Start (or continue) your antiracism education on Insta ASAP
Pride Month has come to an end, but the revolution is here to stay. It is not enough to simply be "not racist" in America. The only way to dismantle the systemic racism that this country was built on is to be actively antiracist, and that starts with you. But where do you start?
The Black Lives Matter movement is about more than police brutality: it is about injustice and the pursuit to protect Black lives more broadly. For example, why is the average life expectancy of a Black trans woman only 35 years? Why is climate change affecting Black communities more than white ones?
It's time to get educated, and it starts with your social media. If you are seeing fewer posts about Black Lives Matter and the revolution, it's time to refresh and diversify your feed. The influencers, activists and educators below feature Black and queer women of various faiths, as well as some accounts designed specifically for resource sharing.
If you want to learn more about antiracism, following these Instagram accounts is a great way to get started.
HOW TO FIND THE RESOURCES YOU’RE LOOKING FOR ON OUR PAGE: ⠀⠀⠀⠀⠀⠀⠀⠀⠀ The background color of each post indicates what type of post it is. ⠀⠀⠀⠀⠀⠀⠀⠀⠀ Orange = Actions⠀⠀⠀⠀⠀⠀⠀⠀⠀ Green = Recommendations⠀⠀⠀⠀⠀⠀⠀ Light Pink = Quotes⠀⠀⠀⠀⠀⠀⠀⠀⠀ Dark Pink = Organizations ⠀⠀⠀⠀⠀⠀⠀⠀⠀ You can scroll our feed with these color meanings in mind, or you can look at each category grouped together in our stories!
This account provides the opportunity to dive into antiracist media that should be on everyone's must list. If you are just getting started in activism and want to learn as much as possible, this is a great place to start in your search for resources, thoughtful recommendations and ways to take action against injustice in your community and beyond.
What is postcolonialism? Did you know that the first Pride was a riot led by Black trans women? If you want a lesson on these questions (and so, so many more) regarding race, gender, sexuality and beyond, The Slow Factory has you covered. Plus, the learning and unlearning of your habits gives *so* many opportunities to grow as an ally and an activist!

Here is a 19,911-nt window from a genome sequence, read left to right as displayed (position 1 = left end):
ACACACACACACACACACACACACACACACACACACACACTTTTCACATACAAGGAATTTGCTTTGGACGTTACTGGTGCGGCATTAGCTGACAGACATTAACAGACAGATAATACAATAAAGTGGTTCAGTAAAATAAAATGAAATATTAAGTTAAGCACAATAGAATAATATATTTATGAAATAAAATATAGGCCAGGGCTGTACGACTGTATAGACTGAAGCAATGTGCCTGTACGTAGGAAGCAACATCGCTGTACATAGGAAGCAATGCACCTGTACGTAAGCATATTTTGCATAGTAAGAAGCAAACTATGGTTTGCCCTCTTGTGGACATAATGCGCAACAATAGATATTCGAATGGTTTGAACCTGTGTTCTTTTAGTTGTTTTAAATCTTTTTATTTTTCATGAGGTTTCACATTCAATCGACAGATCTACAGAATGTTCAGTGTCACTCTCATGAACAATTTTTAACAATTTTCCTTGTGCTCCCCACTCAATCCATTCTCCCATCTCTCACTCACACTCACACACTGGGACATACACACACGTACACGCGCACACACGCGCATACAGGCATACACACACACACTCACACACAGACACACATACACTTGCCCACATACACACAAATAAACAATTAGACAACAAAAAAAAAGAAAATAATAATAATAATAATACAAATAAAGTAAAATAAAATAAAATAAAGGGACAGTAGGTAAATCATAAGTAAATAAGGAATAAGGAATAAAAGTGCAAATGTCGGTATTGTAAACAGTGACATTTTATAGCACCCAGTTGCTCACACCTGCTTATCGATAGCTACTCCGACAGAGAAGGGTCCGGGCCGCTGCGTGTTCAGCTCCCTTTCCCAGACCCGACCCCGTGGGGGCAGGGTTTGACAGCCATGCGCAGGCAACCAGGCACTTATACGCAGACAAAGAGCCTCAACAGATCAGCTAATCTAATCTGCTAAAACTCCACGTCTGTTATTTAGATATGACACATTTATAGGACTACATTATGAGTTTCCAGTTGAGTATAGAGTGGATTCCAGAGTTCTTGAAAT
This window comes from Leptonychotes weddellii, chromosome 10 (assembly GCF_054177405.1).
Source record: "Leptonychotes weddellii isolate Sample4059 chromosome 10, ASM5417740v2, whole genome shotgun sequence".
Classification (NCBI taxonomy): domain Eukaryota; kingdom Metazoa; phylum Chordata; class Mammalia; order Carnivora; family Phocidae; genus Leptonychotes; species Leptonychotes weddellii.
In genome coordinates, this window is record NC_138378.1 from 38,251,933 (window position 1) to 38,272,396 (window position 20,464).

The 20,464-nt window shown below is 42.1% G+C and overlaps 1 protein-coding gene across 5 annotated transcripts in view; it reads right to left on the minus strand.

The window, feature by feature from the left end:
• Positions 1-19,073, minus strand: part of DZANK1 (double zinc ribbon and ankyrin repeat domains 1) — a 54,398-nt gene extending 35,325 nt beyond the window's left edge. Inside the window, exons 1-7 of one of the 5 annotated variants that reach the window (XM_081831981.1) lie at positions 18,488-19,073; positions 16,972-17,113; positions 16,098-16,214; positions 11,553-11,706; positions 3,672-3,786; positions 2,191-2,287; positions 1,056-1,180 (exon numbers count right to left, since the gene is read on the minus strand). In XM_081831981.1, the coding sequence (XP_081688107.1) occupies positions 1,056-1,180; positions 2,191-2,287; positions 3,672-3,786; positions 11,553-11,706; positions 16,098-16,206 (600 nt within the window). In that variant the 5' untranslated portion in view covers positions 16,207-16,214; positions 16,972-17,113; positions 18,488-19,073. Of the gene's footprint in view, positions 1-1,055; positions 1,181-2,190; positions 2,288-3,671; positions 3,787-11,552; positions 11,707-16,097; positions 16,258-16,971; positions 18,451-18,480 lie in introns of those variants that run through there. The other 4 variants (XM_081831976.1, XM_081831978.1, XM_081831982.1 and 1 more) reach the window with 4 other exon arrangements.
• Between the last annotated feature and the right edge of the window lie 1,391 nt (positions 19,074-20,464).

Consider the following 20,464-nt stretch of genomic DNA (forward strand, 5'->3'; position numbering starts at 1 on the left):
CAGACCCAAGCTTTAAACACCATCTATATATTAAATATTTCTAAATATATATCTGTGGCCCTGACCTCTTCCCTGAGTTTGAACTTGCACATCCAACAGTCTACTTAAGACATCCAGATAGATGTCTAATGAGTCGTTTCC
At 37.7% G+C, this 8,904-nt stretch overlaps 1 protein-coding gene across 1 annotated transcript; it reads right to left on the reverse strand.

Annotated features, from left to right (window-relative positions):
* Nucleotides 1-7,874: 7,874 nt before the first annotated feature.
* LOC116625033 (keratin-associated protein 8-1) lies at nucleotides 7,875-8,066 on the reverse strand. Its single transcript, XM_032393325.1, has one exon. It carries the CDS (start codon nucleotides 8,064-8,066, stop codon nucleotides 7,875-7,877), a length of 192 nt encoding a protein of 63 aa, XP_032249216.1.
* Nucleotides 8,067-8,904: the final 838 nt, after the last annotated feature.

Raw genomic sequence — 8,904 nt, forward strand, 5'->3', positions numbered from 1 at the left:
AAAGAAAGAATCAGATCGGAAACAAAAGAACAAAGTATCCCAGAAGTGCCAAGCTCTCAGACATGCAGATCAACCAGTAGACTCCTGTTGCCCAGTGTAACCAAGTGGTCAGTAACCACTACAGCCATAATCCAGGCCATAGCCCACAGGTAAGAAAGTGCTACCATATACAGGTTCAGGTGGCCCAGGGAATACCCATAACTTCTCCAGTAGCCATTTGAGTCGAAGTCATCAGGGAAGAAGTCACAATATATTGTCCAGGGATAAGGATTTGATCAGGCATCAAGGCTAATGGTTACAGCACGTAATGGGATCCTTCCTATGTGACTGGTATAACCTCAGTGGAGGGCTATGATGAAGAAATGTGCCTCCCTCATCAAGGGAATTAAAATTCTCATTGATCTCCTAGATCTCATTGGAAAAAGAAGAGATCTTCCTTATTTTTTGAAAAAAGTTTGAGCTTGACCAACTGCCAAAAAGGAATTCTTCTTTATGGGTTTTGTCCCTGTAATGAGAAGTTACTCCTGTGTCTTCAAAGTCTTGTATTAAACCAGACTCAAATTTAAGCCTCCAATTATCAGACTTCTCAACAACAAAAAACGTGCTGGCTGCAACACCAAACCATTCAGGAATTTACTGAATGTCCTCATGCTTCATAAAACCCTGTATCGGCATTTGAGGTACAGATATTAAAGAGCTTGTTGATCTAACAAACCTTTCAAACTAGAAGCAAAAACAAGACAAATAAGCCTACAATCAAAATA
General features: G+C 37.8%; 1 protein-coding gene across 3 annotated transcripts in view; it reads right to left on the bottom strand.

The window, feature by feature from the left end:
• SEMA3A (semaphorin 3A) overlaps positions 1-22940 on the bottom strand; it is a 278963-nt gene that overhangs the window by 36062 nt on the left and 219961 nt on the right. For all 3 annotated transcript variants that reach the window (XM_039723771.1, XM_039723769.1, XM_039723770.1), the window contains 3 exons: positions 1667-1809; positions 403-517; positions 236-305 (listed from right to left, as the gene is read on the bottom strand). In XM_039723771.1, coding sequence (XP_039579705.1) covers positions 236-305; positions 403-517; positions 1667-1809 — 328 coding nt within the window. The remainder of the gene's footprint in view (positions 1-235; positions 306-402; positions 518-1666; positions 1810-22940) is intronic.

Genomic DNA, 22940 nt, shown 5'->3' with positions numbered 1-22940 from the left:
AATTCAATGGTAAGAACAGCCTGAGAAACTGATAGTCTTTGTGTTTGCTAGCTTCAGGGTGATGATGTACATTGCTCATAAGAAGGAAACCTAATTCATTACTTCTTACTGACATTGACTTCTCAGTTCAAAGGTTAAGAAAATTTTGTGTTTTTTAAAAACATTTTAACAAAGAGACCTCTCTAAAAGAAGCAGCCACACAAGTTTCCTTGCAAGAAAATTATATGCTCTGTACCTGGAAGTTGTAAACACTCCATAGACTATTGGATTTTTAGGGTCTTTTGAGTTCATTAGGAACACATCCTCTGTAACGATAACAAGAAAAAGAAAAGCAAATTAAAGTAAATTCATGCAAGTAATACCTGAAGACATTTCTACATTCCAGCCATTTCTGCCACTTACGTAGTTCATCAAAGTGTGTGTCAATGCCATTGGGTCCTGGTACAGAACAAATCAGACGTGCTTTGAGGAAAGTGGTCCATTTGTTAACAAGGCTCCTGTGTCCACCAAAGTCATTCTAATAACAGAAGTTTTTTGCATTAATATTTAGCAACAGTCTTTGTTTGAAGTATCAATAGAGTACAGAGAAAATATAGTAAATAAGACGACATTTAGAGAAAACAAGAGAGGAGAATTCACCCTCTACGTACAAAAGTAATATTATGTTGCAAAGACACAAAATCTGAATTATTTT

Getting uncomfortable is a v important part of antiracism work. Check your privilege and unpack your white supremacy (as well as learn what that all means) by following the work of Layla F. Saad. Listen to Layla's Good Ancestor podcast or take a Good Ancestor Academy masterclass to get involved with her work. Once you follow, subscribe to Layla's Patreon and support her - she puts in a lot of emotional labor to educate us all!
Aside from serving some *amaze* looks on their Insta, Black and queer activist Walela Nehanda spends a lot of time educating their followers on undercovered issues in the Black Lives Matter movement, such as IGTV videos on "The Duty of the Artist in a Revolution" and "Medical Apartheid and the Need to Center Disability Justice." Walela has also opened up about their journey to get a stem cell transplant for leukemia.
Ericka Hart, an inspiring Black, Queer activist, writer and sex educator, can help you rethink what you perceive about *everything* through a new lens. Ericka is thought-provoking and works to challenge her followers' assumptions about racism, history and capitalism. Having hard conversations is crucial right now, especially with yourself.
Blair Amadeus Imani is a brilliant Black, Muslim, bisexual author whose Instagram account explores her intersectional life (gorgeous selfies included), as well as thoughtful history lessons to help her followers relearn what they thought they knew about American history. Blair is a historian who has written the books Modern Herstory and Making Our Way Home.
There is no one way to develop an antiracist lifestyle and become a better ally. It will take a lot of time and hard work, but it is vital to creating a better future.
Get inspired by these incredible activists and educators to kickstart your education, and then take another action step: Sign petitions, donate to mutual aid funds and get active in your community's antiracism efforts.
How are you hoping to take action against racism in your community?
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